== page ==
Back in 1961, when my wife and I matriculated into the California State University system as blue-collar newlyweds, fees were low enough that by both of us holding jobs and renting low-end digs—as well as by varying our course-loads between full- and part-time—we were able to earn multiple degrees without accumulating a mountain of debt.
We also had two babies during that time.
Eventually we became educators, so there was a measure of payback to California for the opportunity offered us.
Now, as our grandchildren reach college age, we realize that the great California State University educational bargain may be no more, since tuition alone costs $7,300 annually at state universities, and $14,000 at the University of California. That, of course, doesn’t count dorms or books or even parking.
Higher education is constantly evolving, especially public higher education. During the 1960s and ‘70s, we saw an ebb and flow of student, faculty and administrative power; that process continues.
By the late 1960s, I was teaching at a state university, and surprised to see luxury condo’s that might seem at home on Maui replace the refurbished World-War II barracks in which my wife and I had lived on campus. Rent and tuition had surged much higher, too.
Count me among those advocating free California State University tuition for California residents, as well as a 100% forgivable student loan program for those who remain in the state after graduation.
It would be a brave investment in California’s future, but CSU and the community colleges have long been a bootstraps institutions. Over the 40-plus years I was involved in higher education here, I’ve seen politics vacillate and complexions change, but not the need or the accomplishment or (occasionally) the genius of students. I’ve also seen student debt grow to absurd levels.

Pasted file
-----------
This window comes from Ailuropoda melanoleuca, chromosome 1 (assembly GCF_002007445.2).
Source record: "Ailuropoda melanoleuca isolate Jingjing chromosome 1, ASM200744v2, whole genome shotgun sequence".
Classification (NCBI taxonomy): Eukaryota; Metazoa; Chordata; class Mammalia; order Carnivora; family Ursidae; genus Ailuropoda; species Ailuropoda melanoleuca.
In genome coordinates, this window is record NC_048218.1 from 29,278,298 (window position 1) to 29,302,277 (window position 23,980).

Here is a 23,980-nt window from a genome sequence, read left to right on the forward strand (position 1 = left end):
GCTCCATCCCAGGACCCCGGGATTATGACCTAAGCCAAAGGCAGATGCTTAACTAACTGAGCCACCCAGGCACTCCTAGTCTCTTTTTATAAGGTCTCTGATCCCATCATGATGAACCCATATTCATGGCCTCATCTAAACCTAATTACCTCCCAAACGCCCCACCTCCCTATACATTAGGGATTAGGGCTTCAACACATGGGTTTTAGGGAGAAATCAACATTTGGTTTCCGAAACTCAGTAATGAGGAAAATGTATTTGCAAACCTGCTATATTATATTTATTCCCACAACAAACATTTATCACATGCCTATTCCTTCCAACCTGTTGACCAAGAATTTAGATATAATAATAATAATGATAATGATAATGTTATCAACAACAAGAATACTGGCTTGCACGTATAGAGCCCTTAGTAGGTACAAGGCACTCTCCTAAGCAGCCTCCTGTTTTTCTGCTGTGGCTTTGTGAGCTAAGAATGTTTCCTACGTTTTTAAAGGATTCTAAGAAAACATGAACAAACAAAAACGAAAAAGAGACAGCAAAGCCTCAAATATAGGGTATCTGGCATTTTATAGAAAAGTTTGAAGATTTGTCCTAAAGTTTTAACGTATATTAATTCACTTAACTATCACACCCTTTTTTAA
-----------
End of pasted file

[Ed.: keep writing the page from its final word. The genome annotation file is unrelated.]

Trained minds remain our greatest treasure.
The student population is dynamic.
“There are more women now, more people of color, and likely more first-in-their-family college students,” reports Sonoma State professor emeritus J.J. Wilson.
In total, about 4% of CSU students are African American, but 16% are of Asian extraction, 23% are White, and a whopping 42% are Latinos. Closed borders or not, that trend is not apt to change, and richly diverse California needs trained minds, no matter what their ethnicities are.
Los Angeles Times columnist George Skelton, a San Jose State graduate, has aptly pointed out:
“The state universities have always performed the essential role of lifting up the children of lower and middle socioeconomic groups to a higher level. Meanwhile, they’ve provided an educated workforce for an expanding California economy.”